The Japanese mafia, a.k.a the Yakuza, has drawn the attention of many writers. Few have been able to penetrate this secretive organization and remain alive to report their findings. Most of the movies made about the Yakuza paint a Hollywoodian picture that is only partly reflective of the real nature of "the people who walk in the sun". Professor Ya'akov Raz, until recently head of the East Asia studies department at Tel Aviv university, seems to have done the impossible: penetrate the Yakuza and study it from within. This book is his account of this ten-year journey.
Raz tried to make inroads into the real Yakuza for a very long time. He pursued countless leads only to be let down and warned about his efforts. Eventually, he met a member of the Kyokuto-kai, one of the leading Yakuza families in Japan, who agreed to introduce him to the Oyama Oyabun, head of the Oyama branch of the family. The Oyabun gave Raz his blessing for conducting his research of the Yakuza using his family as a case study, saying that "just like you Jews" we are wanderers and outcasts.
Raz is very modest about his success in getting so intimate with the Yakuza. He claims, over and over, that he was very lucky and has no idea why he, of all people, has managed to win their confidence and they had warmed up to him.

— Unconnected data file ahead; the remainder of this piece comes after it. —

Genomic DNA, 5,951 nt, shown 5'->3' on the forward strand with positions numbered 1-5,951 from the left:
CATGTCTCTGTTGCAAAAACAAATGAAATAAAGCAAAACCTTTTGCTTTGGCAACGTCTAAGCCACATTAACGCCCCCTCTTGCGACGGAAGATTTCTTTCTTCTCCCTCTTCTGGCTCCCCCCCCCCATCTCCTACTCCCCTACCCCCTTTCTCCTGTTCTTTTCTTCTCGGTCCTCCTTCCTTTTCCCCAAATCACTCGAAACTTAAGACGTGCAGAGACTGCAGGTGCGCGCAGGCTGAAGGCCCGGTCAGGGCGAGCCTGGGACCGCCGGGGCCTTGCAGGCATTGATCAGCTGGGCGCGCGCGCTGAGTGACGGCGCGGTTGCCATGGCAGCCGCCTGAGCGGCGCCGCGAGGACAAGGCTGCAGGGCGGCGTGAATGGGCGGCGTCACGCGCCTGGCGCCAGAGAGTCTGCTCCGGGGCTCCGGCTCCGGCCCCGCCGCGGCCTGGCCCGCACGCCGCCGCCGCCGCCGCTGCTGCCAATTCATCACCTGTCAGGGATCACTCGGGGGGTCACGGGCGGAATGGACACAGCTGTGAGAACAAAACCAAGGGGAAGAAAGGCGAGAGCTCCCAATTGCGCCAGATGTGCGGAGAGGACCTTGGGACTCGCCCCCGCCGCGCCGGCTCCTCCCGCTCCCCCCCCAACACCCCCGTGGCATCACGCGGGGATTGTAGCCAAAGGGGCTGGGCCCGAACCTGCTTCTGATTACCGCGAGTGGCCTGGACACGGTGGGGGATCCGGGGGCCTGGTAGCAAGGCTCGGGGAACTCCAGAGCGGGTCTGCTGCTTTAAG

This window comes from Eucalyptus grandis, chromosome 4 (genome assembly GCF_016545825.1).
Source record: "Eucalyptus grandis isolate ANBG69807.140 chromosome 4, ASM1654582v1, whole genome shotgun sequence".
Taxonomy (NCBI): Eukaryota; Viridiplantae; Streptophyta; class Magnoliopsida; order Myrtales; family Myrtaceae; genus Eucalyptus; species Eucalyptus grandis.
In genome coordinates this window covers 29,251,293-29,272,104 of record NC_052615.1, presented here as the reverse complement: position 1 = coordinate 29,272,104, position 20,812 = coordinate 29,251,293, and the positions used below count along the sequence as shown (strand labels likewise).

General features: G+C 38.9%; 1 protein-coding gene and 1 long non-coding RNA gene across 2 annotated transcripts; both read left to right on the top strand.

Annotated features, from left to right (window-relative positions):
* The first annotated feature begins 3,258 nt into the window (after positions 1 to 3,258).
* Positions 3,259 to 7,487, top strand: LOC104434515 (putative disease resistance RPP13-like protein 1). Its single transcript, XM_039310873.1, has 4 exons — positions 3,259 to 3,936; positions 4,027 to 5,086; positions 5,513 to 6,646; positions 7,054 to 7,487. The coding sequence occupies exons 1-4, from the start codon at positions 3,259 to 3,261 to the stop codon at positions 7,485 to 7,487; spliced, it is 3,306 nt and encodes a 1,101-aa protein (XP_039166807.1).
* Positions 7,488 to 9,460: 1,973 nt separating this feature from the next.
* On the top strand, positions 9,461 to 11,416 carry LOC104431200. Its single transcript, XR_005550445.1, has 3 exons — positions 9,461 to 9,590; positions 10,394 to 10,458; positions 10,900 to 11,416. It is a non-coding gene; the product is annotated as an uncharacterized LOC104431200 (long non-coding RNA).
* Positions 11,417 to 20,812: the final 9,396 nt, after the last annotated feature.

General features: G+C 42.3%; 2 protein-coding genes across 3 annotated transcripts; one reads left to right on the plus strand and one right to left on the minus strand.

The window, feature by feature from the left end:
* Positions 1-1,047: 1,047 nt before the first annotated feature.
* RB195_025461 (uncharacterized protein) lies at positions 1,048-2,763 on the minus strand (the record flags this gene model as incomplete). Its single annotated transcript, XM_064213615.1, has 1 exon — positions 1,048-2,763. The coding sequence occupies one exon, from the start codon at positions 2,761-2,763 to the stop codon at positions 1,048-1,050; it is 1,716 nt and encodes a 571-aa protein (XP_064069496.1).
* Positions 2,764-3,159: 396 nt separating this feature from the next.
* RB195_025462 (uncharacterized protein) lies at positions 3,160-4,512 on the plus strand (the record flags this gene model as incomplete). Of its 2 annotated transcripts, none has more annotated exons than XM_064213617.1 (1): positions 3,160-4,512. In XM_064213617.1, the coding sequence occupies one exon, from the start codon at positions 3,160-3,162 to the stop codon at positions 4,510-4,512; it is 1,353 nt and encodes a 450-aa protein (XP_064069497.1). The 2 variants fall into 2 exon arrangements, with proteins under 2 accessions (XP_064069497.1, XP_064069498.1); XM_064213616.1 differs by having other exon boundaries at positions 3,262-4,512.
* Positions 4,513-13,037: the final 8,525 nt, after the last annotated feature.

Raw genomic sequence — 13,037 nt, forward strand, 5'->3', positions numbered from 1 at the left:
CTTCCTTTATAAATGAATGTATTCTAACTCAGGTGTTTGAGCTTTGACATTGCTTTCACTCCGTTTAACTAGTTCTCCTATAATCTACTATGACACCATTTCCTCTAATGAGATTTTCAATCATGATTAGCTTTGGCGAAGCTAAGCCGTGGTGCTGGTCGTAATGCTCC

The book is fascinating. Contrary to what one might expect, the account is not dramatic. Raz's story is mild, almost pastoral, to the point that half way through the book I found myself warming up to the characters and had to stop and remind myself these are criminals who work for one of the world's most violent organizations. I think this is to Raz's credit, succeeding to expose the personalities behind the facade and show that deep inside these are outcasts that perhaps had little or no choice but end up as a Yakuza. Some of these people were born as outcasts, as the infamous burakumin, the "non-touchables" of Japanese society that nobody speaks about but everybody knows of. The name of the organization symbolises this outcast status: Ya means 8, Ku means 9 and Za means 3, the total being 20, the losing number in Black Jack.
I learnt a lot about Japan reading this book. Many customs and codes of behaviour are explained through the story of the Yakuza. I suspect that many Japanese would also learn some things about their society by reading this book. Hopefully it will be translated into Japanese some day.